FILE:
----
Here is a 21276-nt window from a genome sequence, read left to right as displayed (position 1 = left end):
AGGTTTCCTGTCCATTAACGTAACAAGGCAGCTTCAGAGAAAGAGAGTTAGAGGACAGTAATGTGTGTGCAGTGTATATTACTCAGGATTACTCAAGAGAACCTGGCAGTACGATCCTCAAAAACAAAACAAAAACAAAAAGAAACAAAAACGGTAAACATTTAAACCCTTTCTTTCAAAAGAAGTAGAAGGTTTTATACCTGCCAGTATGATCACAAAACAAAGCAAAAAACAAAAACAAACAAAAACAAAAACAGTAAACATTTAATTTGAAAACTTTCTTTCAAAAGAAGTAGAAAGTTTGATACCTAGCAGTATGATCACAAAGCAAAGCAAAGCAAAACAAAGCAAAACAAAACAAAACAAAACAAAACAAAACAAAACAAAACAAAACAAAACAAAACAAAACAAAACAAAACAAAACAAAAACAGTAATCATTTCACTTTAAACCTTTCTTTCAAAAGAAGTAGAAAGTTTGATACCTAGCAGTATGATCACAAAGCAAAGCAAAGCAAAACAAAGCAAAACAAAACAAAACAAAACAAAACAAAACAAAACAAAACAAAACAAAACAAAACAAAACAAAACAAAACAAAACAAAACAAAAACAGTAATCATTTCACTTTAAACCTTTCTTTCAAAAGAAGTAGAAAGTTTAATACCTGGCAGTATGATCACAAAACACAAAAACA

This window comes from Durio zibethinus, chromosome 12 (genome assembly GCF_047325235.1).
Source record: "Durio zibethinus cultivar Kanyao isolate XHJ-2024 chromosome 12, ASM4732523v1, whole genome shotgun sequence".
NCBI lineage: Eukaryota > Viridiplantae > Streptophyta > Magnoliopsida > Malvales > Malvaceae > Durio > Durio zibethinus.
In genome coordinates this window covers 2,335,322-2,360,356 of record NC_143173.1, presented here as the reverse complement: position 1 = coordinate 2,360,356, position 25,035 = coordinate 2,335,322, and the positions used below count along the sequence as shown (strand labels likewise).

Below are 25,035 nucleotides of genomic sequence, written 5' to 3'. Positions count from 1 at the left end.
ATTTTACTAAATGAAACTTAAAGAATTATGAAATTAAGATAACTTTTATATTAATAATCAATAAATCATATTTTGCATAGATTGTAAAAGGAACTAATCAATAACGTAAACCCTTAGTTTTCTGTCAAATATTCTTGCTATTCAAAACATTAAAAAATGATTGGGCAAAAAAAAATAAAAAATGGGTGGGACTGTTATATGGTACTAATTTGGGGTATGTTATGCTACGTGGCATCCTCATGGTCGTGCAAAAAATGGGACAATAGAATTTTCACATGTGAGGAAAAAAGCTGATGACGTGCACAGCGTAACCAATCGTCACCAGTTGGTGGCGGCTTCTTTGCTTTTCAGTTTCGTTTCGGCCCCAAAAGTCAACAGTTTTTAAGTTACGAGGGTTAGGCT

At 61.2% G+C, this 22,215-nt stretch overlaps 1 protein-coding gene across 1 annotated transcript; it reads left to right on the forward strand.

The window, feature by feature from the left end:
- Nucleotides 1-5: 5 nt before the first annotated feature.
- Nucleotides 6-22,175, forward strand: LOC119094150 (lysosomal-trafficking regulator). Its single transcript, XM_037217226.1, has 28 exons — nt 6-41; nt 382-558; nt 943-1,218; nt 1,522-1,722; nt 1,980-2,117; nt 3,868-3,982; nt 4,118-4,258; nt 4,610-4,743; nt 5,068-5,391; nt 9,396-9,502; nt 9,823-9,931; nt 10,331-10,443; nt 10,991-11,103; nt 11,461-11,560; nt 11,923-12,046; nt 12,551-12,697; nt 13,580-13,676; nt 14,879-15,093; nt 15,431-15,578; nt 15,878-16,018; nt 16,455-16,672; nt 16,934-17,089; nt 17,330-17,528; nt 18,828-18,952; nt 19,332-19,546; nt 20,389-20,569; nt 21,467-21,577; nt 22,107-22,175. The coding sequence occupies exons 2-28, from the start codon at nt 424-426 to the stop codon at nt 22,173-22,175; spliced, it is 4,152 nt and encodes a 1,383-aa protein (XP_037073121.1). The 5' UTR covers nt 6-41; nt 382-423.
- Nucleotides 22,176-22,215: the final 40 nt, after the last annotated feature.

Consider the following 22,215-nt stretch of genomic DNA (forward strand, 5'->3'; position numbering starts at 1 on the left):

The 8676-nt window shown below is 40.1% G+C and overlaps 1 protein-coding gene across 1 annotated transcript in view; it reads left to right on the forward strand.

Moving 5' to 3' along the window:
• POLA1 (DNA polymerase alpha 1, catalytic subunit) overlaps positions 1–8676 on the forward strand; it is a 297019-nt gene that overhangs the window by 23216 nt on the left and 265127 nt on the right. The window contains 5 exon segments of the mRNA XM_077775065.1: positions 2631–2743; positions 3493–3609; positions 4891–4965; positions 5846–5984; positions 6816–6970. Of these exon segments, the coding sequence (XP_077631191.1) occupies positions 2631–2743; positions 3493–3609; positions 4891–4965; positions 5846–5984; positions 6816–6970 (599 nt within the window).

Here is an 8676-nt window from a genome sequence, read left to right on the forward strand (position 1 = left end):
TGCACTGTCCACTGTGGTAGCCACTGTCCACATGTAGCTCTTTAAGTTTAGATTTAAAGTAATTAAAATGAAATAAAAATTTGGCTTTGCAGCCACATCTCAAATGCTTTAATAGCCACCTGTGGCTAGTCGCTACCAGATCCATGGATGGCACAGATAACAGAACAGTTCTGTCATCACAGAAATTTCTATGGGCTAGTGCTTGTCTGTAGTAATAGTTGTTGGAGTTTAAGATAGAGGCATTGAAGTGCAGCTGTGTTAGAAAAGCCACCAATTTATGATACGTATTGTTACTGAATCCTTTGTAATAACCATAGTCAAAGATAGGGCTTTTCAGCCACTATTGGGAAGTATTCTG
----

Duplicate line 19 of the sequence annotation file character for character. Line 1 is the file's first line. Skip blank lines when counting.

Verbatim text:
TGCACTGTCCACTGTGGTAGCCACTGTCCACATGTAGCTCTTTAAGTTTAGATTTAAAGTAATTAAAATGAAATAAAAATTTGGCTTTGCAGCCACATCTCAAATGCTTTAATAGCCACCTGTGGCTAGTCGCTACCAGATCCATGGATGGCACAGATAACAGAACAGTTCTGTCATCACAGAAATTTCTATGGGCTAGTGCTTGTCTGTAGTAATAGTTGTTGGAGTTTAAGATAGAGGCATTGAAGTGCAGCTGTGTTAGAAAAGCCACCAATTTATGATACGTATTGTTACTGAATCCTTTGTAATAACCATAGTCAAAGATAGGGCTTTTCAGCCACTATTGGGAAGTATTCTG